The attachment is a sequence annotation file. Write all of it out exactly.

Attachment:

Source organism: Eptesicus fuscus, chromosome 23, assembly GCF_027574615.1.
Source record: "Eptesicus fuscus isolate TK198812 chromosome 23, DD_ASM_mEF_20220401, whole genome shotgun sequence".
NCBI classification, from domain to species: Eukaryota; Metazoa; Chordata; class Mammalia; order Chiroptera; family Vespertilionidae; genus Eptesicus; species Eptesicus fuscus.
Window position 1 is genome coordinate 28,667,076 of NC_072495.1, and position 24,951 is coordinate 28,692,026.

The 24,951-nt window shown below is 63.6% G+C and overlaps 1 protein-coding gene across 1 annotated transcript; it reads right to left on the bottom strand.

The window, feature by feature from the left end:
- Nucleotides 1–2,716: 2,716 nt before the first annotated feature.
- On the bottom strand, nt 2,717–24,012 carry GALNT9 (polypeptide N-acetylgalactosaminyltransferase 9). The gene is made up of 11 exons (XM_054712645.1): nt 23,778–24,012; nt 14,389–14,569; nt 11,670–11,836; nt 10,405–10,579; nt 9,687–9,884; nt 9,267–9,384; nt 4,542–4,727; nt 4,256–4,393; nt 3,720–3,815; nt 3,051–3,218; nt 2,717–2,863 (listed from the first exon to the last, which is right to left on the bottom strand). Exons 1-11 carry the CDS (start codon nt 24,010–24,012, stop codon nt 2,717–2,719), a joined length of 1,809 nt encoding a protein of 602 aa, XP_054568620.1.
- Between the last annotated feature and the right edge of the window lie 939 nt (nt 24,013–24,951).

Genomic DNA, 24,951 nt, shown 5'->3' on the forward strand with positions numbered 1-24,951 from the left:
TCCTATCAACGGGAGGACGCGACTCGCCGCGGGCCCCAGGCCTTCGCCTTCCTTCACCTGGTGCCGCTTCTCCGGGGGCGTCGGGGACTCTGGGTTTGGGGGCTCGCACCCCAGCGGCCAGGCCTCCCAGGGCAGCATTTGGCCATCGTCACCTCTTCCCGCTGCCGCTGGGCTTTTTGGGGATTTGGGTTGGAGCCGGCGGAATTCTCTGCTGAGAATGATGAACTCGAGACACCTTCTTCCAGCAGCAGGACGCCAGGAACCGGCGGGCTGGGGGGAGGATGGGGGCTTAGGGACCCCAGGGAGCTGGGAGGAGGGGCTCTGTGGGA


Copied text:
Source organism: Eptesicus fuscus, chromosome 23, assembly GCF_027574615.1.
Source record: "Eptesicus fuscus isolate TK198812 chromosome 23, DD_ASM_mEF_20220401, whole genome shotgun sequence".
NCBI classification, from domain to species: Eukaryota; Metazoa; Chordata; class Mammalia; order Chiroptera; family Vespertilionidae; genus Eptesicus; species Eptesicus fuscus.
Window position 1 is genome coordinate 28,667,076 of NC_072495.1, and position 24,951 is coordinate 28,692,026.

The 24,951-nt window shown below is 63.6% G+C and overlaps 1 protein-coding gene across 1 annotated transcript; it reads right to left on the bottom strand.

The window, feature by feature from the left end:
- Nucleotides 1–2,716: 2,716 nt before the first annotated feature.
- On the bottom strand, nt 2,717–24,012 carry GALNT9 (polypeptide N-acetylgalactosaminyltransferase 9). The gene is made up of 11 exons (XM_054712645.1): nt 23,778–24,012; nt 14,389–14,569; nt 11,670–11,836; nt 10,405–10,579; nt 9,687–9,884; nt 9,267–9,384; nt 4,542–4,727; nt 4,256–4,393; nt 3,720–3,815; nt 3,051–3,218; nt 2,717–2,863 (listed from the first exon to the last, which is right to left on the bottom strand). Exons 1-11 carry the CDS (start codon nt 24,010–24,012, stop codon nt 2,717–2,719), a joined length of 1,809 nt encoding a protein of 602 aa, XP_054568620.1.
- Between the last annotated feature and the right edge of the window lie 939 nt (nt 24,013–24,951).

Genomic DNA, 24,951 nt, shown 5'->3' on the forward strand with positions numbered 1-24,951 from the left:
TCCTATCAACGGGAGGACGCGACTCGCCGCGGGCCCCAGGCCTTCGCCTTCCTTCACCTGGTGCCGCTTCTCCGGGGGCGTCGGGGACTCTGGGTTTGGGGGCTCGCACCCCAGCGGCCAGGCCTCCCAGGGCAGCATTTGGCCATCGTCACCTCTTCCCGCTGCCGCTGGGCTTTTTGGGGATTTGGGTTGGAGCCGGCGGAATTCTCTGCTGAGAATGATGAACTCGAGACACCTTCTTCCAGCAGCAGGACGCCAGGAACCGGCGGGCTGGGGGGAGGATGGGGGCTTAGGGACCCCAGGGAGCTGGGAGGAGGGGCTCTGTGGGA